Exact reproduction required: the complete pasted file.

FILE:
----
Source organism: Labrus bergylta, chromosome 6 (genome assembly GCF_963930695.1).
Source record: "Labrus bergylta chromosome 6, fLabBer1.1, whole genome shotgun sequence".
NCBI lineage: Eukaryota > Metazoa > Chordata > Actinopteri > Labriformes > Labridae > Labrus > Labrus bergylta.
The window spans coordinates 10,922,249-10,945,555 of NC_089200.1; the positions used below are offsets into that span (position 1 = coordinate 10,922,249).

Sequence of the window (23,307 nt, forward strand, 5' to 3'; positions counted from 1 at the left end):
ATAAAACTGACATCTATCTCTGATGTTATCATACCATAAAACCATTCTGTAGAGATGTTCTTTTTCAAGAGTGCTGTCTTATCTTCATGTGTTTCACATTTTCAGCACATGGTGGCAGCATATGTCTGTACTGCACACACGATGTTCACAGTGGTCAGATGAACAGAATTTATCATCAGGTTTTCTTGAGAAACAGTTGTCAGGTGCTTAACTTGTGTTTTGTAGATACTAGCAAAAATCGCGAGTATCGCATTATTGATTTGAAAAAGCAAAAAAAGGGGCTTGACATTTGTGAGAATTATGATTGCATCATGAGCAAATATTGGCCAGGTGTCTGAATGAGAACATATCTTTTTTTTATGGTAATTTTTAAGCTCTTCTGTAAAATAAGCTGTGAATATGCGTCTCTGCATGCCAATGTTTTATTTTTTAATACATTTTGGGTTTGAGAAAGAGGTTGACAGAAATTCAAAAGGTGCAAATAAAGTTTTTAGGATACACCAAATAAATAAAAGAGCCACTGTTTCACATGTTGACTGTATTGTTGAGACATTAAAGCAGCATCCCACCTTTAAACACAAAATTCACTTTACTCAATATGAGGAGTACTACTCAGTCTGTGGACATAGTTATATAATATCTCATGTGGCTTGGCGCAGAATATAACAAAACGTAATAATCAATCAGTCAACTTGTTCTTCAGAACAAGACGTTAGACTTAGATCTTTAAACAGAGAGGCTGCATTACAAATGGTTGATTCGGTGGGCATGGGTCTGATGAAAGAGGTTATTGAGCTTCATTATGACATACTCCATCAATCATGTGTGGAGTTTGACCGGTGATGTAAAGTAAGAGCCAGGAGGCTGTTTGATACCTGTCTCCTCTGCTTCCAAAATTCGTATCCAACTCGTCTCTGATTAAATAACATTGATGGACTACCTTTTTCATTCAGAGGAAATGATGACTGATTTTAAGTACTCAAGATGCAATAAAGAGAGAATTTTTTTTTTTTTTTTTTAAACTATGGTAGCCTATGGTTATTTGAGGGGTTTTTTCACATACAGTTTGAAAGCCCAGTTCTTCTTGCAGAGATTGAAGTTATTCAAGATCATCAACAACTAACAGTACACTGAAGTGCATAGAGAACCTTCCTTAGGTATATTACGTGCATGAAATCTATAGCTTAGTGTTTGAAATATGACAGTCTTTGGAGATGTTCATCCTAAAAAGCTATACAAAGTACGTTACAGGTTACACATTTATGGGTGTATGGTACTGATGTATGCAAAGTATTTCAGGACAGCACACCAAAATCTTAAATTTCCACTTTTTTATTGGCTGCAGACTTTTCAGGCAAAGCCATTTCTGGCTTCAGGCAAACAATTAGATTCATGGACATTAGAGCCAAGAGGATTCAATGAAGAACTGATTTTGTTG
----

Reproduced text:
Source organism: Labrus bergylta, chromosome 6 (genome assembly GCF_963930695.1).
Source record: "Labrus bergylta chromosome 6, fLabBer1.1, whole genome shotgun sequence".
NCBI lineage: Eukaryota > Metazoa > Chordata > Actinopteri > Labriformes > Labridae > Labrus > Labrus bergylta.
The window spans coordinates 10,922,249-10,945,555 of NC_089200.1; the positions used below are offsets into that span (position 1 = coordinate 10,922,249).

Sequence of the window (23,307 nt, forward strand, 5' to 3'; positions counted from 1 at the left end):
ATAAAACTGACATCTATCTCTGATGTTATCATACCATAAAACCATTCTGTAGAGATGTTCTTTTTCAAGAGTGCTGTCTTATCTTCATGTGTTTCACATTTTCAGCACATGGTGGCAGCATATGTCTGTACTGCACACACGATGTTCACAGTGGTCAGATGAACAGAATTTATCATCAGGTTTTCTTGAGAAACAGTTGTCAGGTGCTTAACTTGTGTTTTGTAGATACTAGCAAAAATCGCGAGTATCGCATTATTGATTTGAAAAAGCAAAAAAAGGGGCTTGACATTTGTGAGAATTATGATTGCATCATGAGCAAATATTGGCCAGGTGTCTGAATGAGAACATATCTTTTTTTTATGGTAATTTTTAAGCTCTTCTGTAAAATAAGCTGTGAATATGCGTCTCTGCATGCCAATGTTTTATTTTTTAATACATTTTGGGTTTGAGAAAGAGGTTGACAGAAATTCAAAAGGTGCAAATAAAGTTTTTAGGATACACCAAATAAATAAAAGAGCCACTGTTTCACATGTTGACTGTATTGTTGAGACATTAAAGCAGCATCCCACCTTTAAACACAAAATTCACTTTACTCAATATGAGGAGTACTACTCAGTCTGTGGACATAGTTATATAATATCTCATGTGGCTTGGCGCAGAATATAACAAAACGTAATAATCAATCAGTCAACTTGTTCTTCAGAACAAGACGTTAGACTTAGATCTTTAAACAGAGAGGCTGCATTACAAATGGTTGATTCGGTGGGCATGGGTCTGATGAAAGAGGTTATTGAGCTTCATTATGACATACTCCATCAATCATGTGTGGAGTTTGACCGGTGATGTAAAGTAAGAGCCAGGAGGCTGTTTGATACCTGTCTCCTCTGCTTCCAAAATTCGTATCCAACTCGTCTCTGATTAAATAACATTGATGGACTACCTTTTTCATTCAGAGGAAATGATGACTGATTTTAAGTACTCAAGATGCAATAAAGAGAGAATTTTTTTTTTTTTTTTTTAAACTATGGTAGCCTATGGTTATTTGAGGGGTTTTTTCACATACAGTTTGAAAGCCCAGTTCTTCTTGCAGAGATTGAAGTTATTCAAGATCATCAACAACTAACAGTACACTGAAGTGCATAGAGAACCTTCCTTAGGTATATTACGTGCATGAAATCTATAGCTTAGTGTTTGAAATATGACAGTCTTTGGAGATGTTCATCCTAAAAAGCTATACAAAGTACGTTACAGGTTACACATTTATGGGTGTATGGTACTGATGTATGCAAAGTATTTCAGGACAGCACACCAAAATCTTAAATTTCCACTTTTTTATTGGCTGCAGACTTTTCAGGCAAAGCCATTTCTGGCTTCAGGCAAACAATTAGATTCATGGACATTAGAGCCAAGAGGATTCAATGAAGAACTGATTTTGTTG